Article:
Very few artists have captured the subtle contours of the Sussex Downs as well as Sir William Nicholson (1872–1949) whose 150th anniversary is celebrated by two exhibitions in the county this year.
A series of small oil sketches he made while living in the village of Rottingdean, on the outskirts of Brighton, from 1909 to 1914 are masterpieces of understatement.
Nicholson strode across Kipling's 'blunt, bow-headed, whale-backed Downs' in the company of the writer himself when he visited him at his house in the village in 1897 for a portrait.
It's a fine example of his graphic art and probably the most striking image of the writer who in some portraits looks more like a mid-level bureaucrat than a literary genius. By taking a viewpoint from below and capturing him in contemplative profile, Nicholson manages to suggest the great man's imaginative scope.
Nicholson himself was the subject of a telling portrait in 1909, the year he moved to Rottingdean. Augustus John (1878–1961) recognised his fellow artist as something of a dandy with his cane, gloves and immaculately polished shoes.
Nicholson installed his family at the vicarage in Rottingdean, which he renamed the Grange, where, until the end of this month (July 2022), there is an exhibition of his work.
As well as a small selection of paintings and prints, some of Nicholson's clothes, props and equipment are on display, including his woodcutting tools. By the time the artist and his first wife Mabel moved to the village they had four children – Ben, Christopher, Nancy and Tony – all of whom feature in a group portrait painted by William Orpen (1878–1931) two years earlier.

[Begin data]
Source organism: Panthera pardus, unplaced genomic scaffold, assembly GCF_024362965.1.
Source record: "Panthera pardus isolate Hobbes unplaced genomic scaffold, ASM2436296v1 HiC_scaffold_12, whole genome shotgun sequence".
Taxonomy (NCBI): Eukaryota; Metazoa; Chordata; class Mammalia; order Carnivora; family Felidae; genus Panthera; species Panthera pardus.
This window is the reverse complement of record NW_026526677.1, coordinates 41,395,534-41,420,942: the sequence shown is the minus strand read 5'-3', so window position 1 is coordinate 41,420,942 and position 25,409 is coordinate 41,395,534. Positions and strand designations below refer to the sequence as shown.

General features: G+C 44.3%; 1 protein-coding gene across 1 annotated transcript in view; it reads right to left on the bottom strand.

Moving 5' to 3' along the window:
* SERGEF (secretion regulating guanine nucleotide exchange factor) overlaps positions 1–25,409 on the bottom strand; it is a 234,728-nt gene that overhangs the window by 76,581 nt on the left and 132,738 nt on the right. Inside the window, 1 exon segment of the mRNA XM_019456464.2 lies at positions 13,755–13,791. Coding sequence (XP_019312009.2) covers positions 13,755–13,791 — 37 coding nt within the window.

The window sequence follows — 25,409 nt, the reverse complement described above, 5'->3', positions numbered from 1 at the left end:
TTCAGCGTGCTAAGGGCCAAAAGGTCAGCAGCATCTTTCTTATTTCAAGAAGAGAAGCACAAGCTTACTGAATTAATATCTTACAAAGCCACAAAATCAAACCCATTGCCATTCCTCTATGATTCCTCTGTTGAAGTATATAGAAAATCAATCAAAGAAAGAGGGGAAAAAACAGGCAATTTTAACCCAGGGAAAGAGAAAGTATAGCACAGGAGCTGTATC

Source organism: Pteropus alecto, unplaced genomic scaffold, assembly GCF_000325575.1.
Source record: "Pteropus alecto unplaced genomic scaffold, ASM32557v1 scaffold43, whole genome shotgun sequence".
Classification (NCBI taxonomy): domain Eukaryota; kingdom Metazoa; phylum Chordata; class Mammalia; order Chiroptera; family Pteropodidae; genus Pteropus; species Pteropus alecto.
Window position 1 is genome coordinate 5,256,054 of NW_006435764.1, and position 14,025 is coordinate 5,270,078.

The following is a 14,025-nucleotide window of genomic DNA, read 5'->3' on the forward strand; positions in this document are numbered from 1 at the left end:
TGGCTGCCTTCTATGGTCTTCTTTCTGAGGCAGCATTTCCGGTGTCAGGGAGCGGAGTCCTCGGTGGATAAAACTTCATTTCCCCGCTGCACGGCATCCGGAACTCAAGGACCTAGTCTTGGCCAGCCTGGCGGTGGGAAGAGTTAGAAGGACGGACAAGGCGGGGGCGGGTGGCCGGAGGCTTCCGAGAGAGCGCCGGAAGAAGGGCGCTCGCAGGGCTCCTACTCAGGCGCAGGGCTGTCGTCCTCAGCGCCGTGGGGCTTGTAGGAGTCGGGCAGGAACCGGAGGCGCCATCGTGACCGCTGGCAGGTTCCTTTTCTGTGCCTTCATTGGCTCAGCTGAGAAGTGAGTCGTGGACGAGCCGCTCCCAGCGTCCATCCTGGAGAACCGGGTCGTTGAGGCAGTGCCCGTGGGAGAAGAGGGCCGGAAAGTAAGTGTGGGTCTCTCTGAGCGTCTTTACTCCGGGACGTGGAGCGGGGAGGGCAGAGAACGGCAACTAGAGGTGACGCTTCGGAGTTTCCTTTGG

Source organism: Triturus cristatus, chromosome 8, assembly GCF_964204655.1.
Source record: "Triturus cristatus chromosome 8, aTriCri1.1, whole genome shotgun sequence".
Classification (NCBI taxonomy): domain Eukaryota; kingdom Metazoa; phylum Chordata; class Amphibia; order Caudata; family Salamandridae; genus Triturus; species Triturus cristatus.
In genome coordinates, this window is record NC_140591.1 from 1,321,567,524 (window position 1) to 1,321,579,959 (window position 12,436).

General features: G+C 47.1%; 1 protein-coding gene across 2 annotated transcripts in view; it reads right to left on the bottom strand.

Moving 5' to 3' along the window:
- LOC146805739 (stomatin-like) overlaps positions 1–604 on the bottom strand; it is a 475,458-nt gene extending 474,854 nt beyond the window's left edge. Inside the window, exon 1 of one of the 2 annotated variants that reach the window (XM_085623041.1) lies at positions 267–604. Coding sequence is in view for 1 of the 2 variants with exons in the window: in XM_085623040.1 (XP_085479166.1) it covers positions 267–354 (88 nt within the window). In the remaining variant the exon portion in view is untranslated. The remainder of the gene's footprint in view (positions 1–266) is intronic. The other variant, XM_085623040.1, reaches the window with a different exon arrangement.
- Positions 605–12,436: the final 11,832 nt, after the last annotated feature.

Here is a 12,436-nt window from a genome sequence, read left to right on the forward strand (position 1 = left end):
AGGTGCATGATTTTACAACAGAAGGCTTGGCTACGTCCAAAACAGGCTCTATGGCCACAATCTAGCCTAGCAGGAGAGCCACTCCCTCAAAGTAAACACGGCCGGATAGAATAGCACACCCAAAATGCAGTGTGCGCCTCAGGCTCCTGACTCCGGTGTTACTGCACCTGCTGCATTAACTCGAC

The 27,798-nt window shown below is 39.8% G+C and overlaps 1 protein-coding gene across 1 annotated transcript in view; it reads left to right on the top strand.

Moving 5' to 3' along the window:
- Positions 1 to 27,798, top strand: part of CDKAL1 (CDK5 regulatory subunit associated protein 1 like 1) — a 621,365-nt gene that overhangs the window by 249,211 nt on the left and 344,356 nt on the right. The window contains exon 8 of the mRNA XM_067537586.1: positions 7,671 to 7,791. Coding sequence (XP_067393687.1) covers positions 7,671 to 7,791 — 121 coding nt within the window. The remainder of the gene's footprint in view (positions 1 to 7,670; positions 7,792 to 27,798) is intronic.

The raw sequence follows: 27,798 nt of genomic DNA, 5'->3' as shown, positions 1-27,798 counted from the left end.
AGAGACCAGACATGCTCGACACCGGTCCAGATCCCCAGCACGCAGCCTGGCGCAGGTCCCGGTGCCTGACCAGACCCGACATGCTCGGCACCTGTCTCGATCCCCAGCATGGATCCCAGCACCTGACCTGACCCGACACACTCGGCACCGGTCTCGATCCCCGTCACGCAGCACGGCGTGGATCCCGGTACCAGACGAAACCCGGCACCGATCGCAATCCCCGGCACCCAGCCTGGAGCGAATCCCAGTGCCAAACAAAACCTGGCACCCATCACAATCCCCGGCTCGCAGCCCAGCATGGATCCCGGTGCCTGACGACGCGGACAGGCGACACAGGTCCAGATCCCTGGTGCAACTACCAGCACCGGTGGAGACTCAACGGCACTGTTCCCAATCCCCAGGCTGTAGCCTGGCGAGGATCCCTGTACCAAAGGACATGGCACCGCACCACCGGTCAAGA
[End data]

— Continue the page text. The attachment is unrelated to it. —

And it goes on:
Ben, the eldest, seated right, became an artist who in some ways overshadowed his father; Tony, seated next to Ben, died in the First World War; Nancy, wearing white, married the writer Robert Graves and Christopher (Kit), in a purple dress, died at the age of 44 after a gliding accident. Their mother Mabel, standing at the back, was a victim of the 1918 flu epidemic.
But, in those carefree, pre-war days at the Grange the family enjoyed walking on the Downs and playing on the beach beneath the cliffs, a short distance from their house.
While Nicholson painted his Sussex scenes on the spot, usually on small panels, he was also showing his versatility in a series of exquisite still-lifes for which he is, perhaps, better known. The Lustre Bowl with Green Peas, was painted a year after Cliffs at Rottingdean. The bowl is an earthenware pot with a platinum-lustre glaze which, unlike silver, doesn't tarnish. The combination of superb technique and spare composition is characteristic of his best work.
Nicholson was able to live in some style in Rottingdean thanks, in part, to his portrait commissions and graphic work. His 1901 portrait of William Henley (1849–1903), a poet, critic and dramatist, was his first formal portrait commission paid for by friends of the writer.
Henley was a combative character who had lost a leg and was the model for Robert Louis Stevenson's Long John Silver.
He was also instrumental in launching Nicholson's career, having agreed to publish the artist's woodcut of Queen Victoria in the New Review which he edited. The less-than-flattering image, dating from 1897, marked the 60th anniversary of the Queen's accession to the throne and was the first of many commissions from Henley.